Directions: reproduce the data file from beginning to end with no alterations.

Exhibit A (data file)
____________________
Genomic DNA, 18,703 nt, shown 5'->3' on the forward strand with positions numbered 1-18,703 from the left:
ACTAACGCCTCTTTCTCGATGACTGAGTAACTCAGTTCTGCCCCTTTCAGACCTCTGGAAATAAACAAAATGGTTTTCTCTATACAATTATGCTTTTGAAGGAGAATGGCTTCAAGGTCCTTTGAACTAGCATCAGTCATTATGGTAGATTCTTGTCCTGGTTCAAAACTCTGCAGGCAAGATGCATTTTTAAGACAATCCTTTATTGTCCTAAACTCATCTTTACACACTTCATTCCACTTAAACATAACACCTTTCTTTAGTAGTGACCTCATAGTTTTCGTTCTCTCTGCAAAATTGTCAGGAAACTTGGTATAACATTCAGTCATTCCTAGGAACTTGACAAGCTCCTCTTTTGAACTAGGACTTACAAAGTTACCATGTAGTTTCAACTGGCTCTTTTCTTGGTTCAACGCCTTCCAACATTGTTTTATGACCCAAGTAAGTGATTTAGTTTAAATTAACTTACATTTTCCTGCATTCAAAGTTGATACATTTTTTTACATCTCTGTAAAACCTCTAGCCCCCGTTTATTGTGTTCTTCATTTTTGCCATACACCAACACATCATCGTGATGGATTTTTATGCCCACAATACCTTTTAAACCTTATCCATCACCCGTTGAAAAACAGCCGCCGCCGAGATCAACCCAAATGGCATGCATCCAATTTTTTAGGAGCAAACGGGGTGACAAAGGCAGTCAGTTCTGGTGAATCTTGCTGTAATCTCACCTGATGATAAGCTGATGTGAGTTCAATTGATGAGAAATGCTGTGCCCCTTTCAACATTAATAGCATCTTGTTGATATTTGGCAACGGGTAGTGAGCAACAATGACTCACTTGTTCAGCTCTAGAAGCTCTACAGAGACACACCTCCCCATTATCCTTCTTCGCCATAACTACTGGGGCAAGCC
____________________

Genomic DNA, 18,703 nt, shown 5'->3' on the forward strand with positions numbered 1-18,703 from the left:
ACTAACGCCTCTTTCTCGATGACTGAGTAACTCAGTTCTGCCCCTTTCAGACCTCTGGAAATAAACAAAATGGTTTTCTCTATACAATTATGCTTTTGAAGGAGAATGGCTTCAAGGTCCTTTGAACTAGCATCAGTCATTATGGTAGATTCTTGTCCTGGTTCAAAACTCTGCAGGCAAGATGCATTTTTAAGACAATCCTTTATTGTCCTAAACTCATCTTTACACACTTCATTCCACTTAAACATAACACCTTTCTTTAGTAGTGACCTCATAGTTTTCGTTCTCTCTGCAAAATTGTCAGGAAACTTGGTATAACATTCAGTCATTCCTAGGAACTTGACAAGCTCCTCTTTTGAACTAGGACTTACAAAGTTACCATGTAGTTTCAACTGGCTCTTTTCTTGGTTCAACGCCTTCCAACATTGTTTTATGACCCAAGTAAGTGATTTAGTTTAAATTAACTTACATTTTCCTGCATTCAAAGTTGATACATTTTTTTACATCTCTGTAAAACCTCTAGCCCCCGTTTATTGTGTTCTTCATTTTTGCCATACACCAACACATCATCGTGATGGATTTTTATGCCCACAATACCTTTTAAACCTTATCCATCACCCGTTGAAAAACAGCCGCCGCCGAGATCAACCCAAATGGCATGCATCCAATTTTTTAGGAGCAAACGGGGTGACAAAGGCAGTCAGTTCTGGTGAATCTTGCTGTAATCTCACCTGATGATAAGCTGATGTGAGTTCAATTGATGAGAAATGCTGTGCCCCTTTCAACATTAATAGCATCTTGTTGATATTTGGCAACGGGTAGTGAGCAACAATGACTCACTTGTTCAGCTCTAGAAGCTCTACAGAGACACACCTCCCCATTATCCTTCTTCGCCATAACTACTGGGGCAAGCC